the road to… painted ru­ins

Griz­zly Bear’s al­bum his­tory to date

UNCUT - - New Albums -

Horn Of Plenty

Start­ing out as Ed­ward Droste’s home record­ing project, Griz­zly Bear’s de­but is aeons away from the lush group sound they’d later develop. Raw and demo-like, lay­ers of vo­cals com­pete with hisses, clicks and oc­ca­sional dis­tant drums over­dubbed by Christo­pher Bear. Com­pare “Al­li­ga­tor” with the re­make on 2007’s “Friend” EP for a time-lapse of the band’s early evo­lu­tion. 8/10

Yel­low House

The now fourpiece Griz­zly Bear hud­dled in the Cape Cod house of Droste’s mother and drafted the blue­print for their ma­ture sound. It’s sat­u­rated with do­mes­tic warmth – hym­nal singing, dusty patches of pi­ano, banjo and wood­winds, noc­tur­nal “don’t wake the neigh­bours” per­cus­sion. Stand­out track “Knife” cap­tured the early magic mix­ture of Droste and Rossen’s voices. 8/10


The band’s next big step stretched their sound to widescreen ra­tios, with baroque song struc­tures, weaponised full-band har­monies and ar­range­ments for strings and cho­rus by com­poser Nico Muhly. In­deed, there’s some­thing sym­phonic about how the songs use loud/soft dy­nam­ics here, yet scaled down to the in­ti­mate son­ics of folk, beachy pop and pas­toral psych. 9/10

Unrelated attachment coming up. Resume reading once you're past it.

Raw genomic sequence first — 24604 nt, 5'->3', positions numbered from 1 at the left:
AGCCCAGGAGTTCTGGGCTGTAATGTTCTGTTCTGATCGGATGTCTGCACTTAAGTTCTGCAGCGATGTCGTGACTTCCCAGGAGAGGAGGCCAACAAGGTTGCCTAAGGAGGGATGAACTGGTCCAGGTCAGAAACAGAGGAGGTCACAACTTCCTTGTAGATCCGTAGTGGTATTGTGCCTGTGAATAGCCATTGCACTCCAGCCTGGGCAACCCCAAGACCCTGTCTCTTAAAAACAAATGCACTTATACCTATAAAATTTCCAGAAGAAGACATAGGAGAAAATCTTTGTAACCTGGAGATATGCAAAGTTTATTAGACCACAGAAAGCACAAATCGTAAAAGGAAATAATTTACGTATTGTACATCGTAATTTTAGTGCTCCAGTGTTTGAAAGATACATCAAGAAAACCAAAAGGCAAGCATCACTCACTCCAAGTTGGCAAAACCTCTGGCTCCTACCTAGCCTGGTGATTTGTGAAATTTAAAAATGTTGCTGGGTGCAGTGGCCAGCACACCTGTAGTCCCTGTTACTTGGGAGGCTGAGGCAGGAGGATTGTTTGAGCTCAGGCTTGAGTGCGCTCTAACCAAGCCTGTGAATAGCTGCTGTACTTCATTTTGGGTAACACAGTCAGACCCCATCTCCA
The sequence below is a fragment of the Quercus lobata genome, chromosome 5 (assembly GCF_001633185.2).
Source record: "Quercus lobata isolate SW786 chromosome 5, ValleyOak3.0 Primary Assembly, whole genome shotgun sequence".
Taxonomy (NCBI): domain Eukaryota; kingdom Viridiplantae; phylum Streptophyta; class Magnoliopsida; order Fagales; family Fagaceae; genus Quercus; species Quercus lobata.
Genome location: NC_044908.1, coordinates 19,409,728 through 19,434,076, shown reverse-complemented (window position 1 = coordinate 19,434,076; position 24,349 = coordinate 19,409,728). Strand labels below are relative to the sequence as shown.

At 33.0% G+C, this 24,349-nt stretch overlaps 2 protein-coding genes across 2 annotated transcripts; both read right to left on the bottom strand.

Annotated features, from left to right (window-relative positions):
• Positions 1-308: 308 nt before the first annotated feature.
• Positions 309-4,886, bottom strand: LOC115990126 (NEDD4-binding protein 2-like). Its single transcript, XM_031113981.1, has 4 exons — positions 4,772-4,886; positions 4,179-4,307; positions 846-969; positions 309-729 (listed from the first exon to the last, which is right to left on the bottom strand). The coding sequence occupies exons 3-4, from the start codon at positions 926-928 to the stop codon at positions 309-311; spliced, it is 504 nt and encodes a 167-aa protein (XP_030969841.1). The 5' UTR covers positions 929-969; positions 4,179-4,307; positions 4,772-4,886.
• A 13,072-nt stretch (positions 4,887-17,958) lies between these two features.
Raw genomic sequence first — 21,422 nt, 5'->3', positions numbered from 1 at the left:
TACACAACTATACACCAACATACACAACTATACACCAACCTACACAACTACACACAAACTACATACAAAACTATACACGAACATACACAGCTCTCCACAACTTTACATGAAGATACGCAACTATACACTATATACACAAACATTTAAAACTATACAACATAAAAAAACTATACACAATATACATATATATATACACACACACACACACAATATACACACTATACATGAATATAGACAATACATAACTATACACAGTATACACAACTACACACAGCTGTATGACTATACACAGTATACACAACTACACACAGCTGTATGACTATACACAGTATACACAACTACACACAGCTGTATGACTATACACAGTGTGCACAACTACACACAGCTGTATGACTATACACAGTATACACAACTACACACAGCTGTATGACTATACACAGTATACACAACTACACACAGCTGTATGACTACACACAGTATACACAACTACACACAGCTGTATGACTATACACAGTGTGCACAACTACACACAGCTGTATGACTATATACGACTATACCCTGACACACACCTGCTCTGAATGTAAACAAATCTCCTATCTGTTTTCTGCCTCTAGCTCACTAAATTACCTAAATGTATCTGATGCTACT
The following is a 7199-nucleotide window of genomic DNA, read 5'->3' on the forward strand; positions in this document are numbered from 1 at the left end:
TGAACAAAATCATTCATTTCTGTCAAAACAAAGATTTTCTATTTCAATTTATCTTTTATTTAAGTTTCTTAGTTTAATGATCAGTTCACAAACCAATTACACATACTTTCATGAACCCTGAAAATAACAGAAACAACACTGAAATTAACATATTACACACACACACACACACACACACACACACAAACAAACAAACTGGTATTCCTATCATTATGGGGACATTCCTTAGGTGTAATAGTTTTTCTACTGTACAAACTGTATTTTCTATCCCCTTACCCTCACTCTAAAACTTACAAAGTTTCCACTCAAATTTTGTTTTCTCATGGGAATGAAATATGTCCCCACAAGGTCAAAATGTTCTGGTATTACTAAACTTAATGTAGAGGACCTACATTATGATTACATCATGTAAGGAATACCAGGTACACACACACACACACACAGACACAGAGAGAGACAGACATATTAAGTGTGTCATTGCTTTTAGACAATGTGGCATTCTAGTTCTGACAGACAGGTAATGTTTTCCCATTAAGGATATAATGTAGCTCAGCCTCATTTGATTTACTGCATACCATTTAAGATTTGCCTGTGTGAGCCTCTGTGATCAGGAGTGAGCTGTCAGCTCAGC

Griz­zly Bear’s fourth record split the dif­fer­ence be­tween the last two, re­turn­ing to the “Yel­low House” to record and stream­lin­ing the rich aes­thetic they’d mined on Veck­a­timest. As it sac­ri­ficed some of the grandeur and chose a more mea­sured pace, Shields put more of the fo­cus on the ma­tur­ing voices of Droste and Rossen, de­vel­op­ing their own tones within the band’s col­lec­tive bound­aries. 9/10

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